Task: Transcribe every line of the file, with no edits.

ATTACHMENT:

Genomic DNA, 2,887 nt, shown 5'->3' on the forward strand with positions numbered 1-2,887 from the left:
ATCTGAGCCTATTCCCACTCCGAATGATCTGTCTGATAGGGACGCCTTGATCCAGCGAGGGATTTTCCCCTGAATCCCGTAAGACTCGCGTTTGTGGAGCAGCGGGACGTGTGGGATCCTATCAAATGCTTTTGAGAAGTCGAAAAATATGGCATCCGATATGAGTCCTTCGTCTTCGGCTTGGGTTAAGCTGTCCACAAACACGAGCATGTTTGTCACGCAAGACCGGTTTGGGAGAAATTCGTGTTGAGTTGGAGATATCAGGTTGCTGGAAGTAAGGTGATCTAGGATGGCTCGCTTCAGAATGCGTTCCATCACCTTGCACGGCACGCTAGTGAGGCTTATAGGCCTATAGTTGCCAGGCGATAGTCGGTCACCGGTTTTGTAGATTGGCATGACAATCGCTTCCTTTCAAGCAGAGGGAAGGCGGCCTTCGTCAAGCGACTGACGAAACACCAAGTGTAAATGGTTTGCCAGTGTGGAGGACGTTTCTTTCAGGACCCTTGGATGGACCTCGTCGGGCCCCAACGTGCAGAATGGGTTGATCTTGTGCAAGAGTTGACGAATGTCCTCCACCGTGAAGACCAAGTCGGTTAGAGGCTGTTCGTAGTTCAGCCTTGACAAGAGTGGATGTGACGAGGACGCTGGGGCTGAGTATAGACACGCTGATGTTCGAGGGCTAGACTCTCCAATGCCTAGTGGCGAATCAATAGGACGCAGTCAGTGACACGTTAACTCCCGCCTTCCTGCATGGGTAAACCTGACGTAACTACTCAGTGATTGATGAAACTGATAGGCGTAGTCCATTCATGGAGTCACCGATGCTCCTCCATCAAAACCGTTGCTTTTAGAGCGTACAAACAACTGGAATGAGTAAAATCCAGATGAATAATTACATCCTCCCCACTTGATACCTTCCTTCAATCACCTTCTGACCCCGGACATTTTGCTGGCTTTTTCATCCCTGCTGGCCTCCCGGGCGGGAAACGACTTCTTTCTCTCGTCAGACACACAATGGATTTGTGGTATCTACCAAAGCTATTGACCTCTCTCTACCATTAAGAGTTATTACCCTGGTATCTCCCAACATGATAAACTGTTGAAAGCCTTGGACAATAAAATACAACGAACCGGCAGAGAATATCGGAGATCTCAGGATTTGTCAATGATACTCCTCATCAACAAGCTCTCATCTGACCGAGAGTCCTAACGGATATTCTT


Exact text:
Genomic DNA, 2,887 nt, shown 5'->3' on the forward strand with positions numbered 1-2,887 from the left:
ATCTGAGCCTATTCCCACTCCGAATGATCTGTCTGATAGGGACGCCTTGATCCAGCGAGGGATTTTCCCCTGAATCCCGTAAGACTCGCGTTTGTGGAGCAGCGGGACGTGTGGGATCCTATCAAATGCTTTTGAGAAGTCGAAAAATATGGCATCCGATATGAGTCCTTCGTCTTCGGCTTGGGTTAAGCTGTCCACAAACACGAGCATGTTTGTCACGCAAGACCGGTTTGGGAGAAATTCGTGTTGAGTTGGAGATATCAGGTTGCTGGAAGTAAGGTGATCTAGGATGGCTCGCTTCAGAATGCGTTCCATCACCTTGCACGGCACGCTAGTGAGGCTTATAGGCCTATAGTTGCCAGGCGATAGTCGGTCACCGGTTTTGTAGATTGGCATGACAATCGCTTCCTTTCAAGCAGAGGGAAGGCGGCCTTCGTCAAGCGACTGACGAAACACCAAGTGTAAATGGTTTGCCAGTGTGGAGGACGTTTCTTTCAGGACCCTTGGATGGACCTCGTCGGGCCCCAACGTGCAGAATGGGTTGATCTTGTGCAAGAGTTGACGAATGTCCTCCACCGTGAAGACCAAGTCGGTTAGAGGCTGTTCGTAGTTCAGCCTTGACAAGAGTGGATGTGACGAGGACGCTGGGGCTGAGTATAGACACGCTGATGTTCGAGGGCTAGACTCTCCAATGCCTAGTGGCGAATCAATAGGACGCAGTCAGTGACACGTTAACTCCCGCCTTCCTGCATGGGTAAACCTGACGTAACTACTCAGTGATTGATGAAACTGATAGGCGTAGTCCATTCATGGAGTCACCGATGCTCCTCCATCAAAACCGTTGCTTTTAGAGCGTACAAACAACTGGAATGAGTAAAATCCAGATGAATAATTACATCCTCCCCACTTGATACCTTCCTTCAATCACCTTCTGACCCCGGACATTTTGCTGGCTTTTTCATCCCTGCTGGCCTCCCGGGCGGGAAACGACTTCTTTCTCTCGTCAGACACACAATGGATTTGTGGTATCTACCAAAGCTATTGACCTCTCTCTACCATTAAGAGTTATTACCCTGGTATCTCCCAACATGATAAACTGTTGAAAGCCTTGGACAATAAAATACAACGAACCGGCAGAGAATATCGGAGATCTCAGGATTTGTCAATGATACTCCTCATCAACAAGCTCTCATCTGACCGAGAGTCCTAACGGATATTCTT